Shift happens: Writing about the history of keyboards

When the designer and typographer Marcin Wichary stumbled upon a tiny museum just outside Barcelona five years ago, the experience tipped his interest in the history of technology into an obsession with a very particular part of it: the keyboard. 

“I have never seen so many typewriters under one roof. Not even close,” he shared on Twitter at the time. “At this point, I literally have tears in my eyes. I’m not kidding. This feels like a miracle.”

He’d had a revelation while wandering through the exhibit: Each key on a keyboard has its own stories. And these stories are not just about computing technology, but also about the people who designed, used, or otherwise interacted with the keyboards. 

Take the backspace key, he explains: “I like that [the concept of] backspace was originally just that—a space going backward. We are used to it erasing now, but for a hundred years, erasing was its own incredibly complex endeavor. You needed to master a Comet eraser, or Wite-Out, or strange correction tapes, and possibly all of the above … or give up and start from scratch whenever you made a typo.”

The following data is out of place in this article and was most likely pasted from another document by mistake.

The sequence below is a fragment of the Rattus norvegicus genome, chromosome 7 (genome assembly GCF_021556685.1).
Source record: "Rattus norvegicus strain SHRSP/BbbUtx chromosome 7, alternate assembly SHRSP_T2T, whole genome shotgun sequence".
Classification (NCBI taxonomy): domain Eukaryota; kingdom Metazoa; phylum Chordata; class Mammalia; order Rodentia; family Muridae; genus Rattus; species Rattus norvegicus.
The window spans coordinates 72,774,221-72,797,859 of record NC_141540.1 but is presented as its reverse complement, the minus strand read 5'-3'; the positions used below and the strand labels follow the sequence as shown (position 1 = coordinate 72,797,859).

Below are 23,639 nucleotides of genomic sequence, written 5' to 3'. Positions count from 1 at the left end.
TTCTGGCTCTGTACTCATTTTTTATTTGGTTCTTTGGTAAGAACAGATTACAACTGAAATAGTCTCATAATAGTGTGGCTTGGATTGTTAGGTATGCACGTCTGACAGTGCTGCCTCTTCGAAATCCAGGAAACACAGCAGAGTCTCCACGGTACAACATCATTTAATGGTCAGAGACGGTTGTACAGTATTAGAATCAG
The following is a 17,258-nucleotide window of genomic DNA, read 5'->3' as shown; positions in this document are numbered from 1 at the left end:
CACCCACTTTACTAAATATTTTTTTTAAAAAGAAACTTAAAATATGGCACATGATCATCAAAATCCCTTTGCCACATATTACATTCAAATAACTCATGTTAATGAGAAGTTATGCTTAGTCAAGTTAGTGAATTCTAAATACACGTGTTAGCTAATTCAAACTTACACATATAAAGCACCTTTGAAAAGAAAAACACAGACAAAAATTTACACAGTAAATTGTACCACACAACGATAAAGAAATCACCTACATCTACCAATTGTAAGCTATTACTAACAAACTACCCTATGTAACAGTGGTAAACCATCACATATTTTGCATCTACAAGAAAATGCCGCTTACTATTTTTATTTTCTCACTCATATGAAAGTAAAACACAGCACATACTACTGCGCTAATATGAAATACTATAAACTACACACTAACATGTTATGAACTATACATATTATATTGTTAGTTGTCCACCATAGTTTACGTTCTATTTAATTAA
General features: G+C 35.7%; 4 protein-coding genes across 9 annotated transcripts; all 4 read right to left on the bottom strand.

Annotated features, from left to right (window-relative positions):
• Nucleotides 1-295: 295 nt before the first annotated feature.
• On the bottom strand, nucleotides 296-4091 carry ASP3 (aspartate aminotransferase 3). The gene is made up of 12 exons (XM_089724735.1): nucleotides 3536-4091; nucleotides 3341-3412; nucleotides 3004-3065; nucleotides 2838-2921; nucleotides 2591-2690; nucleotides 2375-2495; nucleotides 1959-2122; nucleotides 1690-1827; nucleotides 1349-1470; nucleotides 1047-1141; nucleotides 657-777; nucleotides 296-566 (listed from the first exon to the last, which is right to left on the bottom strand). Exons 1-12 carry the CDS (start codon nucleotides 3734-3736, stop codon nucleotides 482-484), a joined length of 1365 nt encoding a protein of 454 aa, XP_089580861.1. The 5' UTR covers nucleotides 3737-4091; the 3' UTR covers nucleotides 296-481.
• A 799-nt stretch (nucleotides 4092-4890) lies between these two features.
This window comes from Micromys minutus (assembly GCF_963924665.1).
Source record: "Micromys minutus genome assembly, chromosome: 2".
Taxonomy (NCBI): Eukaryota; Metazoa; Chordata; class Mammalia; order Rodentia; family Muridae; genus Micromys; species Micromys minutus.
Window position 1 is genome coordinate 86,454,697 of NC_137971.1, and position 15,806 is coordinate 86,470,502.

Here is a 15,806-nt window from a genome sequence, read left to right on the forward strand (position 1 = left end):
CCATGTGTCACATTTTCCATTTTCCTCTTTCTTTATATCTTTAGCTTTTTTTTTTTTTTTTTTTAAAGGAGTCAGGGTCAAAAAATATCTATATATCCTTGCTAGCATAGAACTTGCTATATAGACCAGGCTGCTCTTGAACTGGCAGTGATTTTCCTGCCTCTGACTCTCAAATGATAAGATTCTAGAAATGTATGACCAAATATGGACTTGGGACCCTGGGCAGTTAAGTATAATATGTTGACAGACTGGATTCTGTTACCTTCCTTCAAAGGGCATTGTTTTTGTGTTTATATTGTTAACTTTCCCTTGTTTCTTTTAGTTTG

ergoLogic FlexPro keyboard
Some of these keyboards are adjustable and others fixed. The ergoLogic FlexPro and the SafeType (below) eliminate pronation of the forearms as well as wrist extension.
SafeType three quarters keyboard with side mirrors
Comfort System keyboard
Acer keyboard

These days, even the cheapest desk keyboard is in some way “ergonomic,” allowing for reduced effort and improved response compared with even the best of the mechanical and electric typewriters that preceded them. But some keyboards go further than most, rotating or tenting their respective halves to allow a less stressful hand and arm position.

Other keyboards go even further, questioning the very nature of keys. The orbiTouch, Intellikeys, Big Keys, and DataHand are each designed for people with physical, cognitive, or visual disabilities.
Maltron one-handed keyboard
The Maltron enables people with special needs to enter computer data much more easily and quickly than with conventional keyboards.

Some keyboards enable communication between people who might find that difficult. Shown here are a simple keyboard connected to a singular Braille cell; a typewriter making it possible to print in Braille; and a machine that allowed people who are hard of hearing to type over telephone wires.

The deeper he researched, the more fixated he became. Amazed that no comprehensive book existed on the history of keyboards, he decided to create his own. When not working at his day job as design lead for the design software company Figma, he began producing Shift Happens, a two-volume, 1,216-page hardcover book—and raised over $750,000 for the project on Kickstarter in March of 2023. Wichary was only a bit surprised by the support and the keyboard’s wide appeal. As he points out, “It’s such a crucial device that occupies a lot of our waking life.”

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